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Collective Redress in the UK

There has been much talk in the media about a new era of collective redress in this country.  What is the discussion all about and what does it mean for you and other ordinary consumers?

Historically, it has been very difficult in the United Kingdom for large numbers of individuals to bring a claim in the English Courts. In contrast to the United States, our system has never really been geared up to allow, say, thousands of consumers to bring a claim against a big company, however meritorious the claim might be.  

If, for instance, a pharmaceutical company were to produce a dangerous drug that adversely affected lots of people, it is not easy for the collective group to act as one and bring a claim. This was perfectly exemplified by the Thalidomide scandal of the 1960s.   

Why is it so hard to bring collective claims in the UK?

First, as a general rule, we do not have “class actions” as many other countries do. 

An organisation or say a firm of lawyers cannot simply assert that they act for all affected people and bring a claim for everyone. In general, each individual needs to instruct the lawyers and this is expensive, time-consuming, hard to organise and difficult to manage.  

Second, our legal system works on the basis of “loser pays” the legal costs.

This means that there is a huge risk for any claimant that in the event of losing (for whatever reason), you might end up liable for the legal fees of the company you have sued. This is a deterrent that can be especially off-putting.

Finally, legal aid for civil actions is virtually non-existent so someone has got to pay for the exercise.  If each individual’s claim is relatively modest it is not attractive to start paying for expensive lawyers.

Collective redress: a new era for consumer claims and corporate accountability 

All of this said, the landscape is changing.  We now have the beginnings of a system for collective redress in consumer cases and other factors have come into play.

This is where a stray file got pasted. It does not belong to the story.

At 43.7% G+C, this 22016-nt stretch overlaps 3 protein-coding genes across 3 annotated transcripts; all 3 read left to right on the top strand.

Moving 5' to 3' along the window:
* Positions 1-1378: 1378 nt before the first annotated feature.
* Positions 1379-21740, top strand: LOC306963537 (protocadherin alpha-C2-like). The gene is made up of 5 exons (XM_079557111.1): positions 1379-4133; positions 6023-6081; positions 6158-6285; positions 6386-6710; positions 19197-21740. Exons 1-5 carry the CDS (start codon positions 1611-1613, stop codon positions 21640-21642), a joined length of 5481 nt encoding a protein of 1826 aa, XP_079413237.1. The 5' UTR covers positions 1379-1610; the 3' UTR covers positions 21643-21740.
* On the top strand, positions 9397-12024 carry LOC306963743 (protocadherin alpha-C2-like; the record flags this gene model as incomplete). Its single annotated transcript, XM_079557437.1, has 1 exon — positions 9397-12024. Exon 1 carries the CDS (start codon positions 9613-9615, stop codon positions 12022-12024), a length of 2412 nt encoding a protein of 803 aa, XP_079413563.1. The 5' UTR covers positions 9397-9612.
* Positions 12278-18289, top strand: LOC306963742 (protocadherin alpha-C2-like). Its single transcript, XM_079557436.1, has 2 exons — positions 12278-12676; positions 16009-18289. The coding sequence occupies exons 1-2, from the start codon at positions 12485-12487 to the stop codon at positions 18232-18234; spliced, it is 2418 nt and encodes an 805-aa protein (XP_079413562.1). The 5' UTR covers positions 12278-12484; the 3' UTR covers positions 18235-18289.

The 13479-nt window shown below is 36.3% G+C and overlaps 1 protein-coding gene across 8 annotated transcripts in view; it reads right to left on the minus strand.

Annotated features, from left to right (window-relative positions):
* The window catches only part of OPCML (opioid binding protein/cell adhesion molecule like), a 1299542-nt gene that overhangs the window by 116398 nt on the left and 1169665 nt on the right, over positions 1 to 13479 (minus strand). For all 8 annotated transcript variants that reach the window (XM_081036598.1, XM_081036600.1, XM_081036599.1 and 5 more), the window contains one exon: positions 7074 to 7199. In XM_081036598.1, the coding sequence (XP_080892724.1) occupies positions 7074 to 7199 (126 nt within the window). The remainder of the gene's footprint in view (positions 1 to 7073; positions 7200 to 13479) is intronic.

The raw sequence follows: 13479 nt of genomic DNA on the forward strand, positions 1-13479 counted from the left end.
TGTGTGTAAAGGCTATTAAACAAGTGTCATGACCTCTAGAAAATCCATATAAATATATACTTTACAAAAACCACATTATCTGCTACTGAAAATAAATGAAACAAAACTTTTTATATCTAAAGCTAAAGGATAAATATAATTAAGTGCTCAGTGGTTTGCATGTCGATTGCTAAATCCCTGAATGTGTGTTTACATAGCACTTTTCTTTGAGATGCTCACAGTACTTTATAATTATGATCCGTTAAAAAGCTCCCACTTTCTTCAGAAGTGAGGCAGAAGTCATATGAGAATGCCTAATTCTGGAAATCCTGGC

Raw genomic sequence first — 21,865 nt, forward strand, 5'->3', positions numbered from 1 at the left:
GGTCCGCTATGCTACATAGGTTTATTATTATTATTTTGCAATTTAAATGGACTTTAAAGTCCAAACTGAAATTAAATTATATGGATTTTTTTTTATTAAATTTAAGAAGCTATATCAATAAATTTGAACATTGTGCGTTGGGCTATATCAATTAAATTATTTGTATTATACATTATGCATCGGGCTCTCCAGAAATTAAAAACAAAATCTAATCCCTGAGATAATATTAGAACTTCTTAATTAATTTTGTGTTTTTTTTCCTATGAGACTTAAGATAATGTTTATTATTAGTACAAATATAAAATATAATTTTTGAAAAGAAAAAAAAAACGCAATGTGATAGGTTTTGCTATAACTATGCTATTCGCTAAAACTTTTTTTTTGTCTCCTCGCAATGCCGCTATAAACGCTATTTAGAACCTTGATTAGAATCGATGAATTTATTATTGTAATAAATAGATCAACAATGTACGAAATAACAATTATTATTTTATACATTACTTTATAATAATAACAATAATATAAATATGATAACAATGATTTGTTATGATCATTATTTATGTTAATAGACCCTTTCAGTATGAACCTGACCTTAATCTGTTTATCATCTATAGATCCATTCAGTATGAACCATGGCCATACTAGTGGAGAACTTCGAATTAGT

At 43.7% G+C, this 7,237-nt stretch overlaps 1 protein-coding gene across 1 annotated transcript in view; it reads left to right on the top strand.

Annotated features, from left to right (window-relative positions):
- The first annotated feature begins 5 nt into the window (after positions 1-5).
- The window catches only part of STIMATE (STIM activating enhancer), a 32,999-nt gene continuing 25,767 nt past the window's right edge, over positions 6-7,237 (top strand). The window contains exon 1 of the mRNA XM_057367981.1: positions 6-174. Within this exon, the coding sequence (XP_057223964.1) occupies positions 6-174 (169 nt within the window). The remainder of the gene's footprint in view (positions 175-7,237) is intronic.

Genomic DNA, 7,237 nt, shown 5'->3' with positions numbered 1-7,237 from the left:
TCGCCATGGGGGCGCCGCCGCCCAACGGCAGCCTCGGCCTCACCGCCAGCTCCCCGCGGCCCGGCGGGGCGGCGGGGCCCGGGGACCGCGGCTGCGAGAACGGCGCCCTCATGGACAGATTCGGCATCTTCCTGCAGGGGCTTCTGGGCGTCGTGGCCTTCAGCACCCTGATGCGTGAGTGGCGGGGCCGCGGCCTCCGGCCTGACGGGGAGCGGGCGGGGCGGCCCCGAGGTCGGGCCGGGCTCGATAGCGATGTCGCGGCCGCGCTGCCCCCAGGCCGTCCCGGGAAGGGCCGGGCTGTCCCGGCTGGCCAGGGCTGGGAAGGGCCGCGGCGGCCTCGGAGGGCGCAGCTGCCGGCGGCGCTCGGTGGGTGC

Lawyers can act on a contingent basis (eg. “No-win, No-fee”). This means that third-party litigation funders are permitted and prepared to back such claims and the courts are working to accommodate mass claims either by a few sample cases (when each claim is essentially identical) or by making what is called a Group Litigation Order to help manage a situation in which there are vast numbers of claimants. Moreover, it is possible to insure against the risk of adverse costs.  

These processes are in their infancy and it will be interesting to see how they develop over the next few years.

There is a political and judicial fear that cases of this kind will create an American-style compensation culture. But I think that these fears are largely unfounded.  

In the United States, there is no loser-pays regime: the astronomical compensation awards made there are not mirrored here. We also do not have jury trials for civil cases as happens in American cases which can result in bizarre outcomes. Additionally, many of the sorts of claims that can be brought in the United States simply do not exist in this country.

In short, this country is not about to become a litigation version of the Wild West. However, there is increasing pressure for mass claims to be recognised – and wider acknowledgement of that fact that there should be fair access to justice for ordinary people with a justified grievance. 

Watch this space.

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